It was a packed house to say goodbye to our Rector Revd. Amanda Denniss on Sunday at St Mary’s Easton at our Parish Communion. After almost three years, Amanda is moving on but, fortunately, will remain in Winchester Diocese.
The Ark made a special tribute to Amanda with a wonderful thank you card. Here is a photo of them all putting it together…
and then the card itself
We are all very sad to see her go and thank her for all the many wonderful things that she has brought to the Parish.
Her last sermon reads as follows:
God’s plan is for his church to be a community with Jesus at the centre
John 1.43-51 Revelation 5. 1-14 Itchen Valley
the readings follow this transcript of the sermon
It has been a great privilege to be your Rector over the last three years. This is my last Sunday with you and I have spent much time in prayer and thought on what to say to you this morning and on which readings from the bible we should have. I felt led to keep the appointed readings from the lectionary from John’s gospel and from Revelation.
The church-the whole church-of which Itchen Valley forms a tiny part-belongs to God. It is his church. The church-not the buildings but the people-are extremely precious to God. You are very precious to God. God loves his church and he has plans for her. He has plans for the people who are already part of his church family and he has plans to gather more people in. Today is a day for giving thanks to God for all the ways he has been at work in our community over the last few years and it is also a time to look forward. What are God’s plans for the church now? Our human tendency is so often to see things from a natural viewpoint and to leave God out of the picture. We ask-what do we want to happen to ‘our’ church? Who do we want to be part of ‘our’ church? Our bible readings are a reminder that the church is God’s church. His plans for his church and the people he loves are so much are better than our plans could ever be. Our bible readings remind us that God’s plans for his church are what we should be seeking to discern and join in with. More than that, they remind us that there is a spiritual and heavenly reality that radically affects our day to day lives and the life of our church.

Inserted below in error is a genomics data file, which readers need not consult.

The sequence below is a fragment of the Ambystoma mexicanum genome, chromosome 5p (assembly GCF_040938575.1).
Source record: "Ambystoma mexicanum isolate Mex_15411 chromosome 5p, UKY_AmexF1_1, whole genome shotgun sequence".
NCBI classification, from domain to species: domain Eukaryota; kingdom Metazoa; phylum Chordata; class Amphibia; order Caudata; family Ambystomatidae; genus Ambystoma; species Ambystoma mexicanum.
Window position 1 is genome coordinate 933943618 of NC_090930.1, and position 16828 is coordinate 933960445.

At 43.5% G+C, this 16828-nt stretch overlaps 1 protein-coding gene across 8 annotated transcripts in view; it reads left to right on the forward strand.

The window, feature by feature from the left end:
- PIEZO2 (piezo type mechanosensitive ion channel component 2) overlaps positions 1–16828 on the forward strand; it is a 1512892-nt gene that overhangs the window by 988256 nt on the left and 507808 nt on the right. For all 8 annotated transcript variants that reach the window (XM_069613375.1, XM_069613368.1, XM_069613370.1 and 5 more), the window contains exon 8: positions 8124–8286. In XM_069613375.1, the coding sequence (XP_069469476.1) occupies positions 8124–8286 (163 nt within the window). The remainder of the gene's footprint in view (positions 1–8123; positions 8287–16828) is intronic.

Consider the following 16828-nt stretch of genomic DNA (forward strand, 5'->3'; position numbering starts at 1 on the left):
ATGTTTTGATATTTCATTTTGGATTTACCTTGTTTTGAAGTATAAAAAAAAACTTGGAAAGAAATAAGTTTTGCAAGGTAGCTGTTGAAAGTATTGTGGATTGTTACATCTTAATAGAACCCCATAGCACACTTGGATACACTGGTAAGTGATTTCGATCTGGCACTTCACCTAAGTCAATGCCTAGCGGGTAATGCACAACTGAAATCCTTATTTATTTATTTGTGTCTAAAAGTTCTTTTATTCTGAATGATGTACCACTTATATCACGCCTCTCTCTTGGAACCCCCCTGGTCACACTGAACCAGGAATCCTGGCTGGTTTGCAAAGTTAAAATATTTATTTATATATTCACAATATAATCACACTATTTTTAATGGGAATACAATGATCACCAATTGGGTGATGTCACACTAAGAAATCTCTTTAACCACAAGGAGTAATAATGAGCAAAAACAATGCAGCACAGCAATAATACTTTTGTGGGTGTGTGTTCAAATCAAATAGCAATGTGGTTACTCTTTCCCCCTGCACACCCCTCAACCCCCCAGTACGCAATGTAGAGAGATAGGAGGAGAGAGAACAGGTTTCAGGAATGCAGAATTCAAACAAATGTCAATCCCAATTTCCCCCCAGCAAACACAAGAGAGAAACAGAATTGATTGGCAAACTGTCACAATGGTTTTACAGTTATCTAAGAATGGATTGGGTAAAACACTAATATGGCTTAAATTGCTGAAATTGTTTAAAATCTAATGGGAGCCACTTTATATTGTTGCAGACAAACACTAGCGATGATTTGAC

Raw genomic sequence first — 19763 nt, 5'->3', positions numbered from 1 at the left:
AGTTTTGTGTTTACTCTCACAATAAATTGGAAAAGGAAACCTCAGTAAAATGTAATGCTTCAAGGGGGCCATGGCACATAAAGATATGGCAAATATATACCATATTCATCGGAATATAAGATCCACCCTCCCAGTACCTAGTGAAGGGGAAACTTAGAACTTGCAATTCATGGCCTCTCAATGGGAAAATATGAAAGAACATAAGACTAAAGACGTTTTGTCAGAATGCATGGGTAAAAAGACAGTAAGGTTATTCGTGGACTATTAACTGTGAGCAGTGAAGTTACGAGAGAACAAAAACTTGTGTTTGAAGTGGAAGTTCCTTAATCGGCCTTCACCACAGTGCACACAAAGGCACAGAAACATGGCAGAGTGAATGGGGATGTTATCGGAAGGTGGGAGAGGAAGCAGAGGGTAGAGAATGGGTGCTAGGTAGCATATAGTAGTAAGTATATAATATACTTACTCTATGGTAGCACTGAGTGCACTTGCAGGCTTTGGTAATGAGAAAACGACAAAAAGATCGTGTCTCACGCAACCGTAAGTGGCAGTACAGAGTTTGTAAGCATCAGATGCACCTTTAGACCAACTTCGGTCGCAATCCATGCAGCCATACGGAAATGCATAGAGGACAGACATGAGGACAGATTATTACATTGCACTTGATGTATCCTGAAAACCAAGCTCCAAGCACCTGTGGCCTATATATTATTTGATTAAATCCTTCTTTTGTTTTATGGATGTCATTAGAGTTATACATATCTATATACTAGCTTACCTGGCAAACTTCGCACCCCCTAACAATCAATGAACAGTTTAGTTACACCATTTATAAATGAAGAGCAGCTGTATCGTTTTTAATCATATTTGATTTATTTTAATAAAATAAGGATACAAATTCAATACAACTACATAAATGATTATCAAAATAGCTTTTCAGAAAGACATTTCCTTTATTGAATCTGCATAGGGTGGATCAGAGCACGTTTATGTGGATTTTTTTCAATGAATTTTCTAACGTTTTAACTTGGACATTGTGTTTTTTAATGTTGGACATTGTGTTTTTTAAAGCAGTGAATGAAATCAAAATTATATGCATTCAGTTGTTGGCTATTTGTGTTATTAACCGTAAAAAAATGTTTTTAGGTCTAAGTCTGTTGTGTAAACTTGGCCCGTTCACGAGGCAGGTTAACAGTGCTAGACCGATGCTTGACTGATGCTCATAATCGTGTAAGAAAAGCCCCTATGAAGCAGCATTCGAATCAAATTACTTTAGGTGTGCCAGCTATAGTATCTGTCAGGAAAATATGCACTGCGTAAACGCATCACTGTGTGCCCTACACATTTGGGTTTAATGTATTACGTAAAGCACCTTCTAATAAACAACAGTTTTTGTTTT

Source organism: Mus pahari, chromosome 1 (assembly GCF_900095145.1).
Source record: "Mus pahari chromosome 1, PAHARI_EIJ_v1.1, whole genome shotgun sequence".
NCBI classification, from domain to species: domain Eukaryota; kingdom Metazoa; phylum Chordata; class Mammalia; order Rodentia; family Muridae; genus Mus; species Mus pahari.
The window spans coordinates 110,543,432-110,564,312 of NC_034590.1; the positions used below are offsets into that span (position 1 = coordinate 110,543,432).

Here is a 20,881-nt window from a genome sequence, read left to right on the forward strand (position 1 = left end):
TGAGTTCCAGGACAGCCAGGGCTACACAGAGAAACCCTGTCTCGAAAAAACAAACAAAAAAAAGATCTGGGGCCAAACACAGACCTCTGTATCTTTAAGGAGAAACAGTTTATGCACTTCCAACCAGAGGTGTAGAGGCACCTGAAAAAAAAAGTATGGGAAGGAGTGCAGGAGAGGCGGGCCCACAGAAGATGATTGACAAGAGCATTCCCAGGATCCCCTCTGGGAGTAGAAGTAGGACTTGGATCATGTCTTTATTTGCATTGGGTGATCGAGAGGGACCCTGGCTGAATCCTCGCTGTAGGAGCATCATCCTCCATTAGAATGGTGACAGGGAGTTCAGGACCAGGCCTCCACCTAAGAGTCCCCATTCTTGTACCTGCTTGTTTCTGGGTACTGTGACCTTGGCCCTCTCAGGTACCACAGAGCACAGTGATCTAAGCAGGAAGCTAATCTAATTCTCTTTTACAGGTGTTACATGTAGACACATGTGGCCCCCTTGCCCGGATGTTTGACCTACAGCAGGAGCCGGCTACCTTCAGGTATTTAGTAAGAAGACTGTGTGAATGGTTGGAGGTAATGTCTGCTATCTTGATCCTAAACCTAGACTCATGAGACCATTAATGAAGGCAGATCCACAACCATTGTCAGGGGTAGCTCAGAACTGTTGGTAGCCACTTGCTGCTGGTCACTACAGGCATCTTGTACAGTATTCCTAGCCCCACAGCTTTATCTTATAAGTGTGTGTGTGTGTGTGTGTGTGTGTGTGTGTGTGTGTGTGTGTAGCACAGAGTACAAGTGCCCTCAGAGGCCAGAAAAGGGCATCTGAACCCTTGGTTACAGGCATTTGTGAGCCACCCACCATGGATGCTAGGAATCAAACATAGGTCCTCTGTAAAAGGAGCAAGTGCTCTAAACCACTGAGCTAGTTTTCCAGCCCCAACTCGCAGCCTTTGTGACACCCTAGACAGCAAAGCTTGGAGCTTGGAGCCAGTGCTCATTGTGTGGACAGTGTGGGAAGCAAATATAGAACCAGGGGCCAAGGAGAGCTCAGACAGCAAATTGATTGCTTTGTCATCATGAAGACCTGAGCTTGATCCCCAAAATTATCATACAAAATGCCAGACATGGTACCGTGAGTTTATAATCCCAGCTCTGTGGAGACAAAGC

- God’s plan is for his church to be a community with Jesus at the centre. His plan is for God’s presence to fill his church.
In our gospel reading from John 1 we see the beginnings of the church. Jesus is gathering his first disciples. One of these was Philip. Philip was so excited at meeting Jesus that he immediately ran off and told his friend Nathanael. Nathanael is initially a bit dismissive and says, ‘Can anything good come out of Nazareth?’ Nathanael came from a nearby village called Cana and there was probably a bit of friendly rivalry between the Cana and Nazareth. It’s a bit like somebody saying from Easton, ‘Can anything good come out of Martyr Worthy!’ Nathanael is so impressed when he meets Jesus and Jesus tells him that he was able to see Nathanael under a fig tree even before he stood before him. Nathanael replies in wonder, ‘Rabbi, you are the Son of God! You are the King of Israel!’ Jesus then says these enigmatic words, ‘Do you believe because I told you that I saw you under the fig tree? You will see greater things than these.’ 51 And he said to him, ‘Very truly, I tell you, you will see heaven opened and the angels of God ascending and descending upon the Son of Man.’ (John 1.50-51)